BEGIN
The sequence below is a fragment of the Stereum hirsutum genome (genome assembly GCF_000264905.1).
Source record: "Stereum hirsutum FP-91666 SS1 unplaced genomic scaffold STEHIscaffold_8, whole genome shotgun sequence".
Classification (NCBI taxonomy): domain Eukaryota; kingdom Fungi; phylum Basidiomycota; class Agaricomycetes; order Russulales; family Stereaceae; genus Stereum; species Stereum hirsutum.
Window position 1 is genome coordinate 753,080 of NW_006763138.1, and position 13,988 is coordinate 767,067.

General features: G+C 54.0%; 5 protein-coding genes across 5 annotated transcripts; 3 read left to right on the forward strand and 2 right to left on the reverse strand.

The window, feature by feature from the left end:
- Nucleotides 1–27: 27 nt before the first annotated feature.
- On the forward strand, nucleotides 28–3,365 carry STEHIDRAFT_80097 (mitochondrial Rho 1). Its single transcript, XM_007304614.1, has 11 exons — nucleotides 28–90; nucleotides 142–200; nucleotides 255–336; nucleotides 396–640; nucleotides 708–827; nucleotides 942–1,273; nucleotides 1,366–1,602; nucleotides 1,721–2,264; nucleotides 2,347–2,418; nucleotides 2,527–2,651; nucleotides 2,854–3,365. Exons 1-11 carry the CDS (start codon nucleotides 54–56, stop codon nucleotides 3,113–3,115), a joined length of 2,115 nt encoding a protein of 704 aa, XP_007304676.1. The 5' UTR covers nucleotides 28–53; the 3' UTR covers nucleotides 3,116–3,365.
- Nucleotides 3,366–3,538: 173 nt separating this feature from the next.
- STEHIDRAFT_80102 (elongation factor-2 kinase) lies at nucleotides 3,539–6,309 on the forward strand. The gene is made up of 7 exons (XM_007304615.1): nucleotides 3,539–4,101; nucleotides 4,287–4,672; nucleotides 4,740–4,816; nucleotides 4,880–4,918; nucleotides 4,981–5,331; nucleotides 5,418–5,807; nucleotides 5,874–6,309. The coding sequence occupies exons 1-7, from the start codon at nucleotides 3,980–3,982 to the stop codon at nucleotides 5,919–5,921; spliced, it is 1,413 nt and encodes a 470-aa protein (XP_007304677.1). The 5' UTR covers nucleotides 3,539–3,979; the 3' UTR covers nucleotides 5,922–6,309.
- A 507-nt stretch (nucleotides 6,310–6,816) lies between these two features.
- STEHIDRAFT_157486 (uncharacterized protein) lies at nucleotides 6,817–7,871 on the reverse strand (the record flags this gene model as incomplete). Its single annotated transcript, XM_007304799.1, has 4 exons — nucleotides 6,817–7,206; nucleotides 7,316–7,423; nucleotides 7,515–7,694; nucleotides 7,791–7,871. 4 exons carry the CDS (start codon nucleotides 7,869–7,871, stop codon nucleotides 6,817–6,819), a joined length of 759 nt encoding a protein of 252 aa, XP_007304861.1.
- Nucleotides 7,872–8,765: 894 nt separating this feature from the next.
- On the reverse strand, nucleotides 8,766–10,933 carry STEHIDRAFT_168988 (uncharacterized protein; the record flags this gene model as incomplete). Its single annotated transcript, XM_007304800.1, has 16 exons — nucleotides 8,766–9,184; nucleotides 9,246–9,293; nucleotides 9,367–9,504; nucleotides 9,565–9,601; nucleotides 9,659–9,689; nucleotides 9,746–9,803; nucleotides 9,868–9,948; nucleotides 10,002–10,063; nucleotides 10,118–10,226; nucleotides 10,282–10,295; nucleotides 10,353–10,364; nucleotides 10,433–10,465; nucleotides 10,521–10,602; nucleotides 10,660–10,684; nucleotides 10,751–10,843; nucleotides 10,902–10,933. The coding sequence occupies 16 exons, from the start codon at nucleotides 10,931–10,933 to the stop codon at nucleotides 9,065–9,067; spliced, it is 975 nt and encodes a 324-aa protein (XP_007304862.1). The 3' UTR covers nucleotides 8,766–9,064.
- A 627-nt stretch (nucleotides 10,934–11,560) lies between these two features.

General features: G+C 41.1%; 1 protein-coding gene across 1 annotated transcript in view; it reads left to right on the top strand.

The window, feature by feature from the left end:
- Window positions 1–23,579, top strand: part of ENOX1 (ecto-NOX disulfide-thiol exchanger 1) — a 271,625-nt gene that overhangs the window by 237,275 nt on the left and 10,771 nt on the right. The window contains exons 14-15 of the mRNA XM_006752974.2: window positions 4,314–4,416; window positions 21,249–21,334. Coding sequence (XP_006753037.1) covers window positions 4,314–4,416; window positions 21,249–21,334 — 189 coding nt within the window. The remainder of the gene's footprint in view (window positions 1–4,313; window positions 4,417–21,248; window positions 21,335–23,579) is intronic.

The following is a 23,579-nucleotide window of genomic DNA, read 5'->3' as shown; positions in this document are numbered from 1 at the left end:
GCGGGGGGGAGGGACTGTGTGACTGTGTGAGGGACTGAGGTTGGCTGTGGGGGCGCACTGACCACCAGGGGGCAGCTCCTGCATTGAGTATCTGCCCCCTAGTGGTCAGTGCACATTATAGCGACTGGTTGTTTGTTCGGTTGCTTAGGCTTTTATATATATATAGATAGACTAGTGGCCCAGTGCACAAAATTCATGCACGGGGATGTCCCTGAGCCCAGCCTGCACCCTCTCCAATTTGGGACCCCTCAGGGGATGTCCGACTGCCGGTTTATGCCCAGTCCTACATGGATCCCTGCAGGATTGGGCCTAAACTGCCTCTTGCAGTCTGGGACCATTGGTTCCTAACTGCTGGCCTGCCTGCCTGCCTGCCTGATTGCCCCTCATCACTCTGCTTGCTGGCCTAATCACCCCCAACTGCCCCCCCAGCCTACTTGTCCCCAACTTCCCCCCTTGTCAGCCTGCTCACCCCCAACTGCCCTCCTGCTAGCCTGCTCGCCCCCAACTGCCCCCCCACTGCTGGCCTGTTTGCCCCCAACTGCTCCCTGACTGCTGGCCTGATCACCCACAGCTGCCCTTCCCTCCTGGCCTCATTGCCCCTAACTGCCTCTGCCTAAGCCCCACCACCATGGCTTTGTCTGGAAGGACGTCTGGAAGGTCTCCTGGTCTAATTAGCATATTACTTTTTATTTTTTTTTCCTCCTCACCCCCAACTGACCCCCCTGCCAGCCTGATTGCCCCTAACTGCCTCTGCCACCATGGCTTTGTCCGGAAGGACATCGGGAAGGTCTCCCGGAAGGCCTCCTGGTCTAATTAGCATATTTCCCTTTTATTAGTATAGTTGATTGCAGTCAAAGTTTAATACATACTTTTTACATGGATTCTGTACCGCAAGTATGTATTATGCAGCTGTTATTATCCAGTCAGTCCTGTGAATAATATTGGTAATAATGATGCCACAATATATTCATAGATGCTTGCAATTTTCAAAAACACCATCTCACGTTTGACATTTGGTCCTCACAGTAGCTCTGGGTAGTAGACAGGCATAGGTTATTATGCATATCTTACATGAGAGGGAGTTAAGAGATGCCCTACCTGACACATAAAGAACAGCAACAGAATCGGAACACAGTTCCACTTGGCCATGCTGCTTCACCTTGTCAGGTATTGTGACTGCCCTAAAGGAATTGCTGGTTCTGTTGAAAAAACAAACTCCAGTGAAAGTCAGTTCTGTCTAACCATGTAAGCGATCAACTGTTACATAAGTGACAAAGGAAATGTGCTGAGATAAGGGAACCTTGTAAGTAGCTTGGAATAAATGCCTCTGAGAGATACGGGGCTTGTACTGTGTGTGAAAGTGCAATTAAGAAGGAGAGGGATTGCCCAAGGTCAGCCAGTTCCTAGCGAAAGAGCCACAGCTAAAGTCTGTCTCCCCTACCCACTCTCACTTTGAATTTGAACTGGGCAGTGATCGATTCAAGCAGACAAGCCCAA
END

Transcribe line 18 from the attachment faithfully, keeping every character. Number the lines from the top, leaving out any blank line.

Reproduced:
- Window positions 1–23,579, top strand: part of ENOX1 (ecto-NOX disulfide-thiol exchanger 1) — a 271,625-nt gene that overhangs the window by 237,275 nt on the left and 10,771 nt on the right. The window contains exons 14-15 of the mRNA XM_006752974.2: window positions 4,314–4,416; window positions 21,249–21,334. Coding sequence (XP_006753037.1) covers window positions 4,314–4,416; window positions 21,249–21,334 — 189 coding nt within the window. The remainder of the gene's footprint in view (window positions 1–4,313; window positions 4,417–21,248; window positions 21,335–23,579) is intronic.